It is an event I have only done once before and although most is straight forward there are a couple of tricky bits.

The bog above Holcombe Moor was wet but nothing like as bad as it can be and by the time I had circuited Bull Hill and was heading for Peel Tower the ground was unusually dry.
Less welcome

The weather was improving by the hour but I sensibly decided to head for home and save myself for Sunday. A whole afternoon sat in the garden reading- wow, spring is definitely on the way. Sunday saw a repeat of the early alarm and Bob decided to come with me. We arrived in plenty of time for him to get an entry on the shorter of the Two Crosses routes and for me to chat to friends. I should point out that Bob had done Park run and been on Pendle on Saturday.

It would be very different to two years ago when I added 3 miles or so before hand to make it an ultra and then we had cold weather and snow on the  ground.  There seem to be more and more runners doing these events and the two distances start together. I tried to tell myself that perhaps those sprinting off were doing the shorter route.

 Some were but it made no difference I could not have gone faster. I was keen to stay in contact with other runners across the first fields and a couple of tricky turns but after Affetside I was fairly confident of the route. Running down the road before the first cross I spotted an injured Josie out taking photos and cheering us on. I was being pushed for pace here by Pete and another guy but fortunately I pulled away and felt under less pressure.

 The first checkpoint at Turton Tower had jelly babies and that was all I stopped for.  By now it was very warm and I had not only shed my windproof but was wishing I hadn't put two layers on. The moors looked superb, although Peel Tower off to the east looked an intimidatingly long way.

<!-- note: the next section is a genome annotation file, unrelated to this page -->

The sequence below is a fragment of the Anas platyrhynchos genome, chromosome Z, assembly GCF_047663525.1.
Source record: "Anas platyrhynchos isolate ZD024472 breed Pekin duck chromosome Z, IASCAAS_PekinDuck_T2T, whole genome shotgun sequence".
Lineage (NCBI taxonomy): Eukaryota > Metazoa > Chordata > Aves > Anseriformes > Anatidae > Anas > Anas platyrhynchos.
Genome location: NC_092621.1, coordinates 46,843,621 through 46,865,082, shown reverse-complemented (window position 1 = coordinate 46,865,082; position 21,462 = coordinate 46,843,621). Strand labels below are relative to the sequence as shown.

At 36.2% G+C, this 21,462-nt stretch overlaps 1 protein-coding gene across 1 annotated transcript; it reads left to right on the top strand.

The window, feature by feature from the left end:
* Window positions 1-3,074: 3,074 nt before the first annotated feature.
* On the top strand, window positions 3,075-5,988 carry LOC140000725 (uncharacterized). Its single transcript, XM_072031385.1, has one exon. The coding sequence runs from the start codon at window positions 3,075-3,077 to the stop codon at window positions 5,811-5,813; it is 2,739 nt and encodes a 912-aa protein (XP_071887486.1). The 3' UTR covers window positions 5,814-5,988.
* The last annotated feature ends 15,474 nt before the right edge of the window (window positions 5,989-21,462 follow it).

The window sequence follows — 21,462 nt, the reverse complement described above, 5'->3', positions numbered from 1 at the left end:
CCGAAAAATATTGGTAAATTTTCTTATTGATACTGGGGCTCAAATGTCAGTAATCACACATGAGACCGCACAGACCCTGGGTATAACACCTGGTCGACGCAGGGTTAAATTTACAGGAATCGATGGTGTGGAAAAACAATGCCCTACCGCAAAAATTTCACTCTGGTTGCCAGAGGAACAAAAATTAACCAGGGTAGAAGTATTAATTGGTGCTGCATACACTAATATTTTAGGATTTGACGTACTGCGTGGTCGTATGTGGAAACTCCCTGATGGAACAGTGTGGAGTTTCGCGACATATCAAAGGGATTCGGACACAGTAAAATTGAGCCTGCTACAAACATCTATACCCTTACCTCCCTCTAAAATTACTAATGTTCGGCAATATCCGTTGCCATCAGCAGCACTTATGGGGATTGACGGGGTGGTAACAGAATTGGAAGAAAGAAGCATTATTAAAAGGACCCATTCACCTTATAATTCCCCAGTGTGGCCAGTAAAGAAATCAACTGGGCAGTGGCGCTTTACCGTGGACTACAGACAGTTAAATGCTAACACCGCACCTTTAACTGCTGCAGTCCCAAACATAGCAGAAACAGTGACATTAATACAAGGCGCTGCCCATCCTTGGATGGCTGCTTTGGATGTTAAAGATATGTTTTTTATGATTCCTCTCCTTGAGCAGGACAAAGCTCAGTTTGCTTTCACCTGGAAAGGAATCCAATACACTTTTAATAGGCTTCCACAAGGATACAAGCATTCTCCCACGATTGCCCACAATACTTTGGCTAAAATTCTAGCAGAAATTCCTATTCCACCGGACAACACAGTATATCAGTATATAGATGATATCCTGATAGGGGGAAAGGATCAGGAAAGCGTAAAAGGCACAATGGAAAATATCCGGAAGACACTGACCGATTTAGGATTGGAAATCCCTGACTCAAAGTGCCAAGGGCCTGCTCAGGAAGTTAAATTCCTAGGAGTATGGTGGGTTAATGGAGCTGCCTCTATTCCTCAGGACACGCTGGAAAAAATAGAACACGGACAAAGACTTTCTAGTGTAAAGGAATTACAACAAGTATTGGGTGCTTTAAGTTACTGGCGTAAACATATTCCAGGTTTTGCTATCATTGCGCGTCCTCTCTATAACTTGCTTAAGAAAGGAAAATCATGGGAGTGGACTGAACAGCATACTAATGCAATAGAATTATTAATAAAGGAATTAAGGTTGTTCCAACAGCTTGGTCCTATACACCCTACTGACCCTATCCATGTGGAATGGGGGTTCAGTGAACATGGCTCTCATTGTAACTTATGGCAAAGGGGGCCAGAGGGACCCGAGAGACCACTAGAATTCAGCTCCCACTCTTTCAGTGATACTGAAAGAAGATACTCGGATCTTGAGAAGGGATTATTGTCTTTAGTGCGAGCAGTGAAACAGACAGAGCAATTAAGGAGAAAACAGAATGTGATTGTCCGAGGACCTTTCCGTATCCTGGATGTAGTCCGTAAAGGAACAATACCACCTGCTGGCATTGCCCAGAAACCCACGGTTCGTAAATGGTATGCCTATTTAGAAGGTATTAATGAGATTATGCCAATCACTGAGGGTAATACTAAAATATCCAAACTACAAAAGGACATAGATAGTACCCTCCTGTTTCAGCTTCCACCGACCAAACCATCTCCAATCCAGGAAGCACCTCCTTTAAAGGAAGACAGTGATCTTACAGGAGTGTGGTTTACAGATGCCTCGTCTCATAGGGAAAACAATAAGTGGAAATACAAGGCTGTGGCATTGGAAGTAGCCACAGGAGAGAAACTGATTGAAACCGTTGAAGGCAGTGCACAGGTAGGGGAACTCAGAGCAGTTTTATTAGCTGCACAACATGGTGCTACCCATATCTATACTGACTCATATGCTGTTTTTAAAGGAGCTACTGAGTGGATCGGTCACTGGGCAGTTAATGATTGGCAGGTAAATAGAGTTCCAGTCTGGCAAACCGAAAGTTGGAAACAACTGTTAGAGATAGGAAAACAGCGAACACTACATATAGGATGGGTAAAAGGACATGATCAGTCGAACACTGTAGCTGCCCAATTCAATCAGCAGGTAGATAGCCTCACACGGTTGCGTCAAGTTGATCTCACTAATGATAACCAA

I reached the next CP alone although I knew Pete and the others would not be far behind. I prayed I could remember the way through to the next track. It is my local area but the tussocks, bogs and marsh grass make it confusing and I can still remember Ian Charters and I going wrong in the mist on an Anglezarke Amble a few years ago. I knew roughly the way I should be heading so I just picked the best line I could and it worked. I caught Carl up here and although he was faster than me once we hit the track I used him to pull me aling. Pete told me afterwards that I just seemed to stretch further and further away from here. Carl and I grabbed a jelly baby from the marshalls and set off on the climb to Darwen Moor. He was a stonger climber but I had the confidence of knowing where I was going. We ran together for the next few miles and although it hurt I am sure it improved my overall time. Once we crossed the culvert on the moor I expected very wet feet but although there were some boggy bits it was overall as dry as I have ever known it.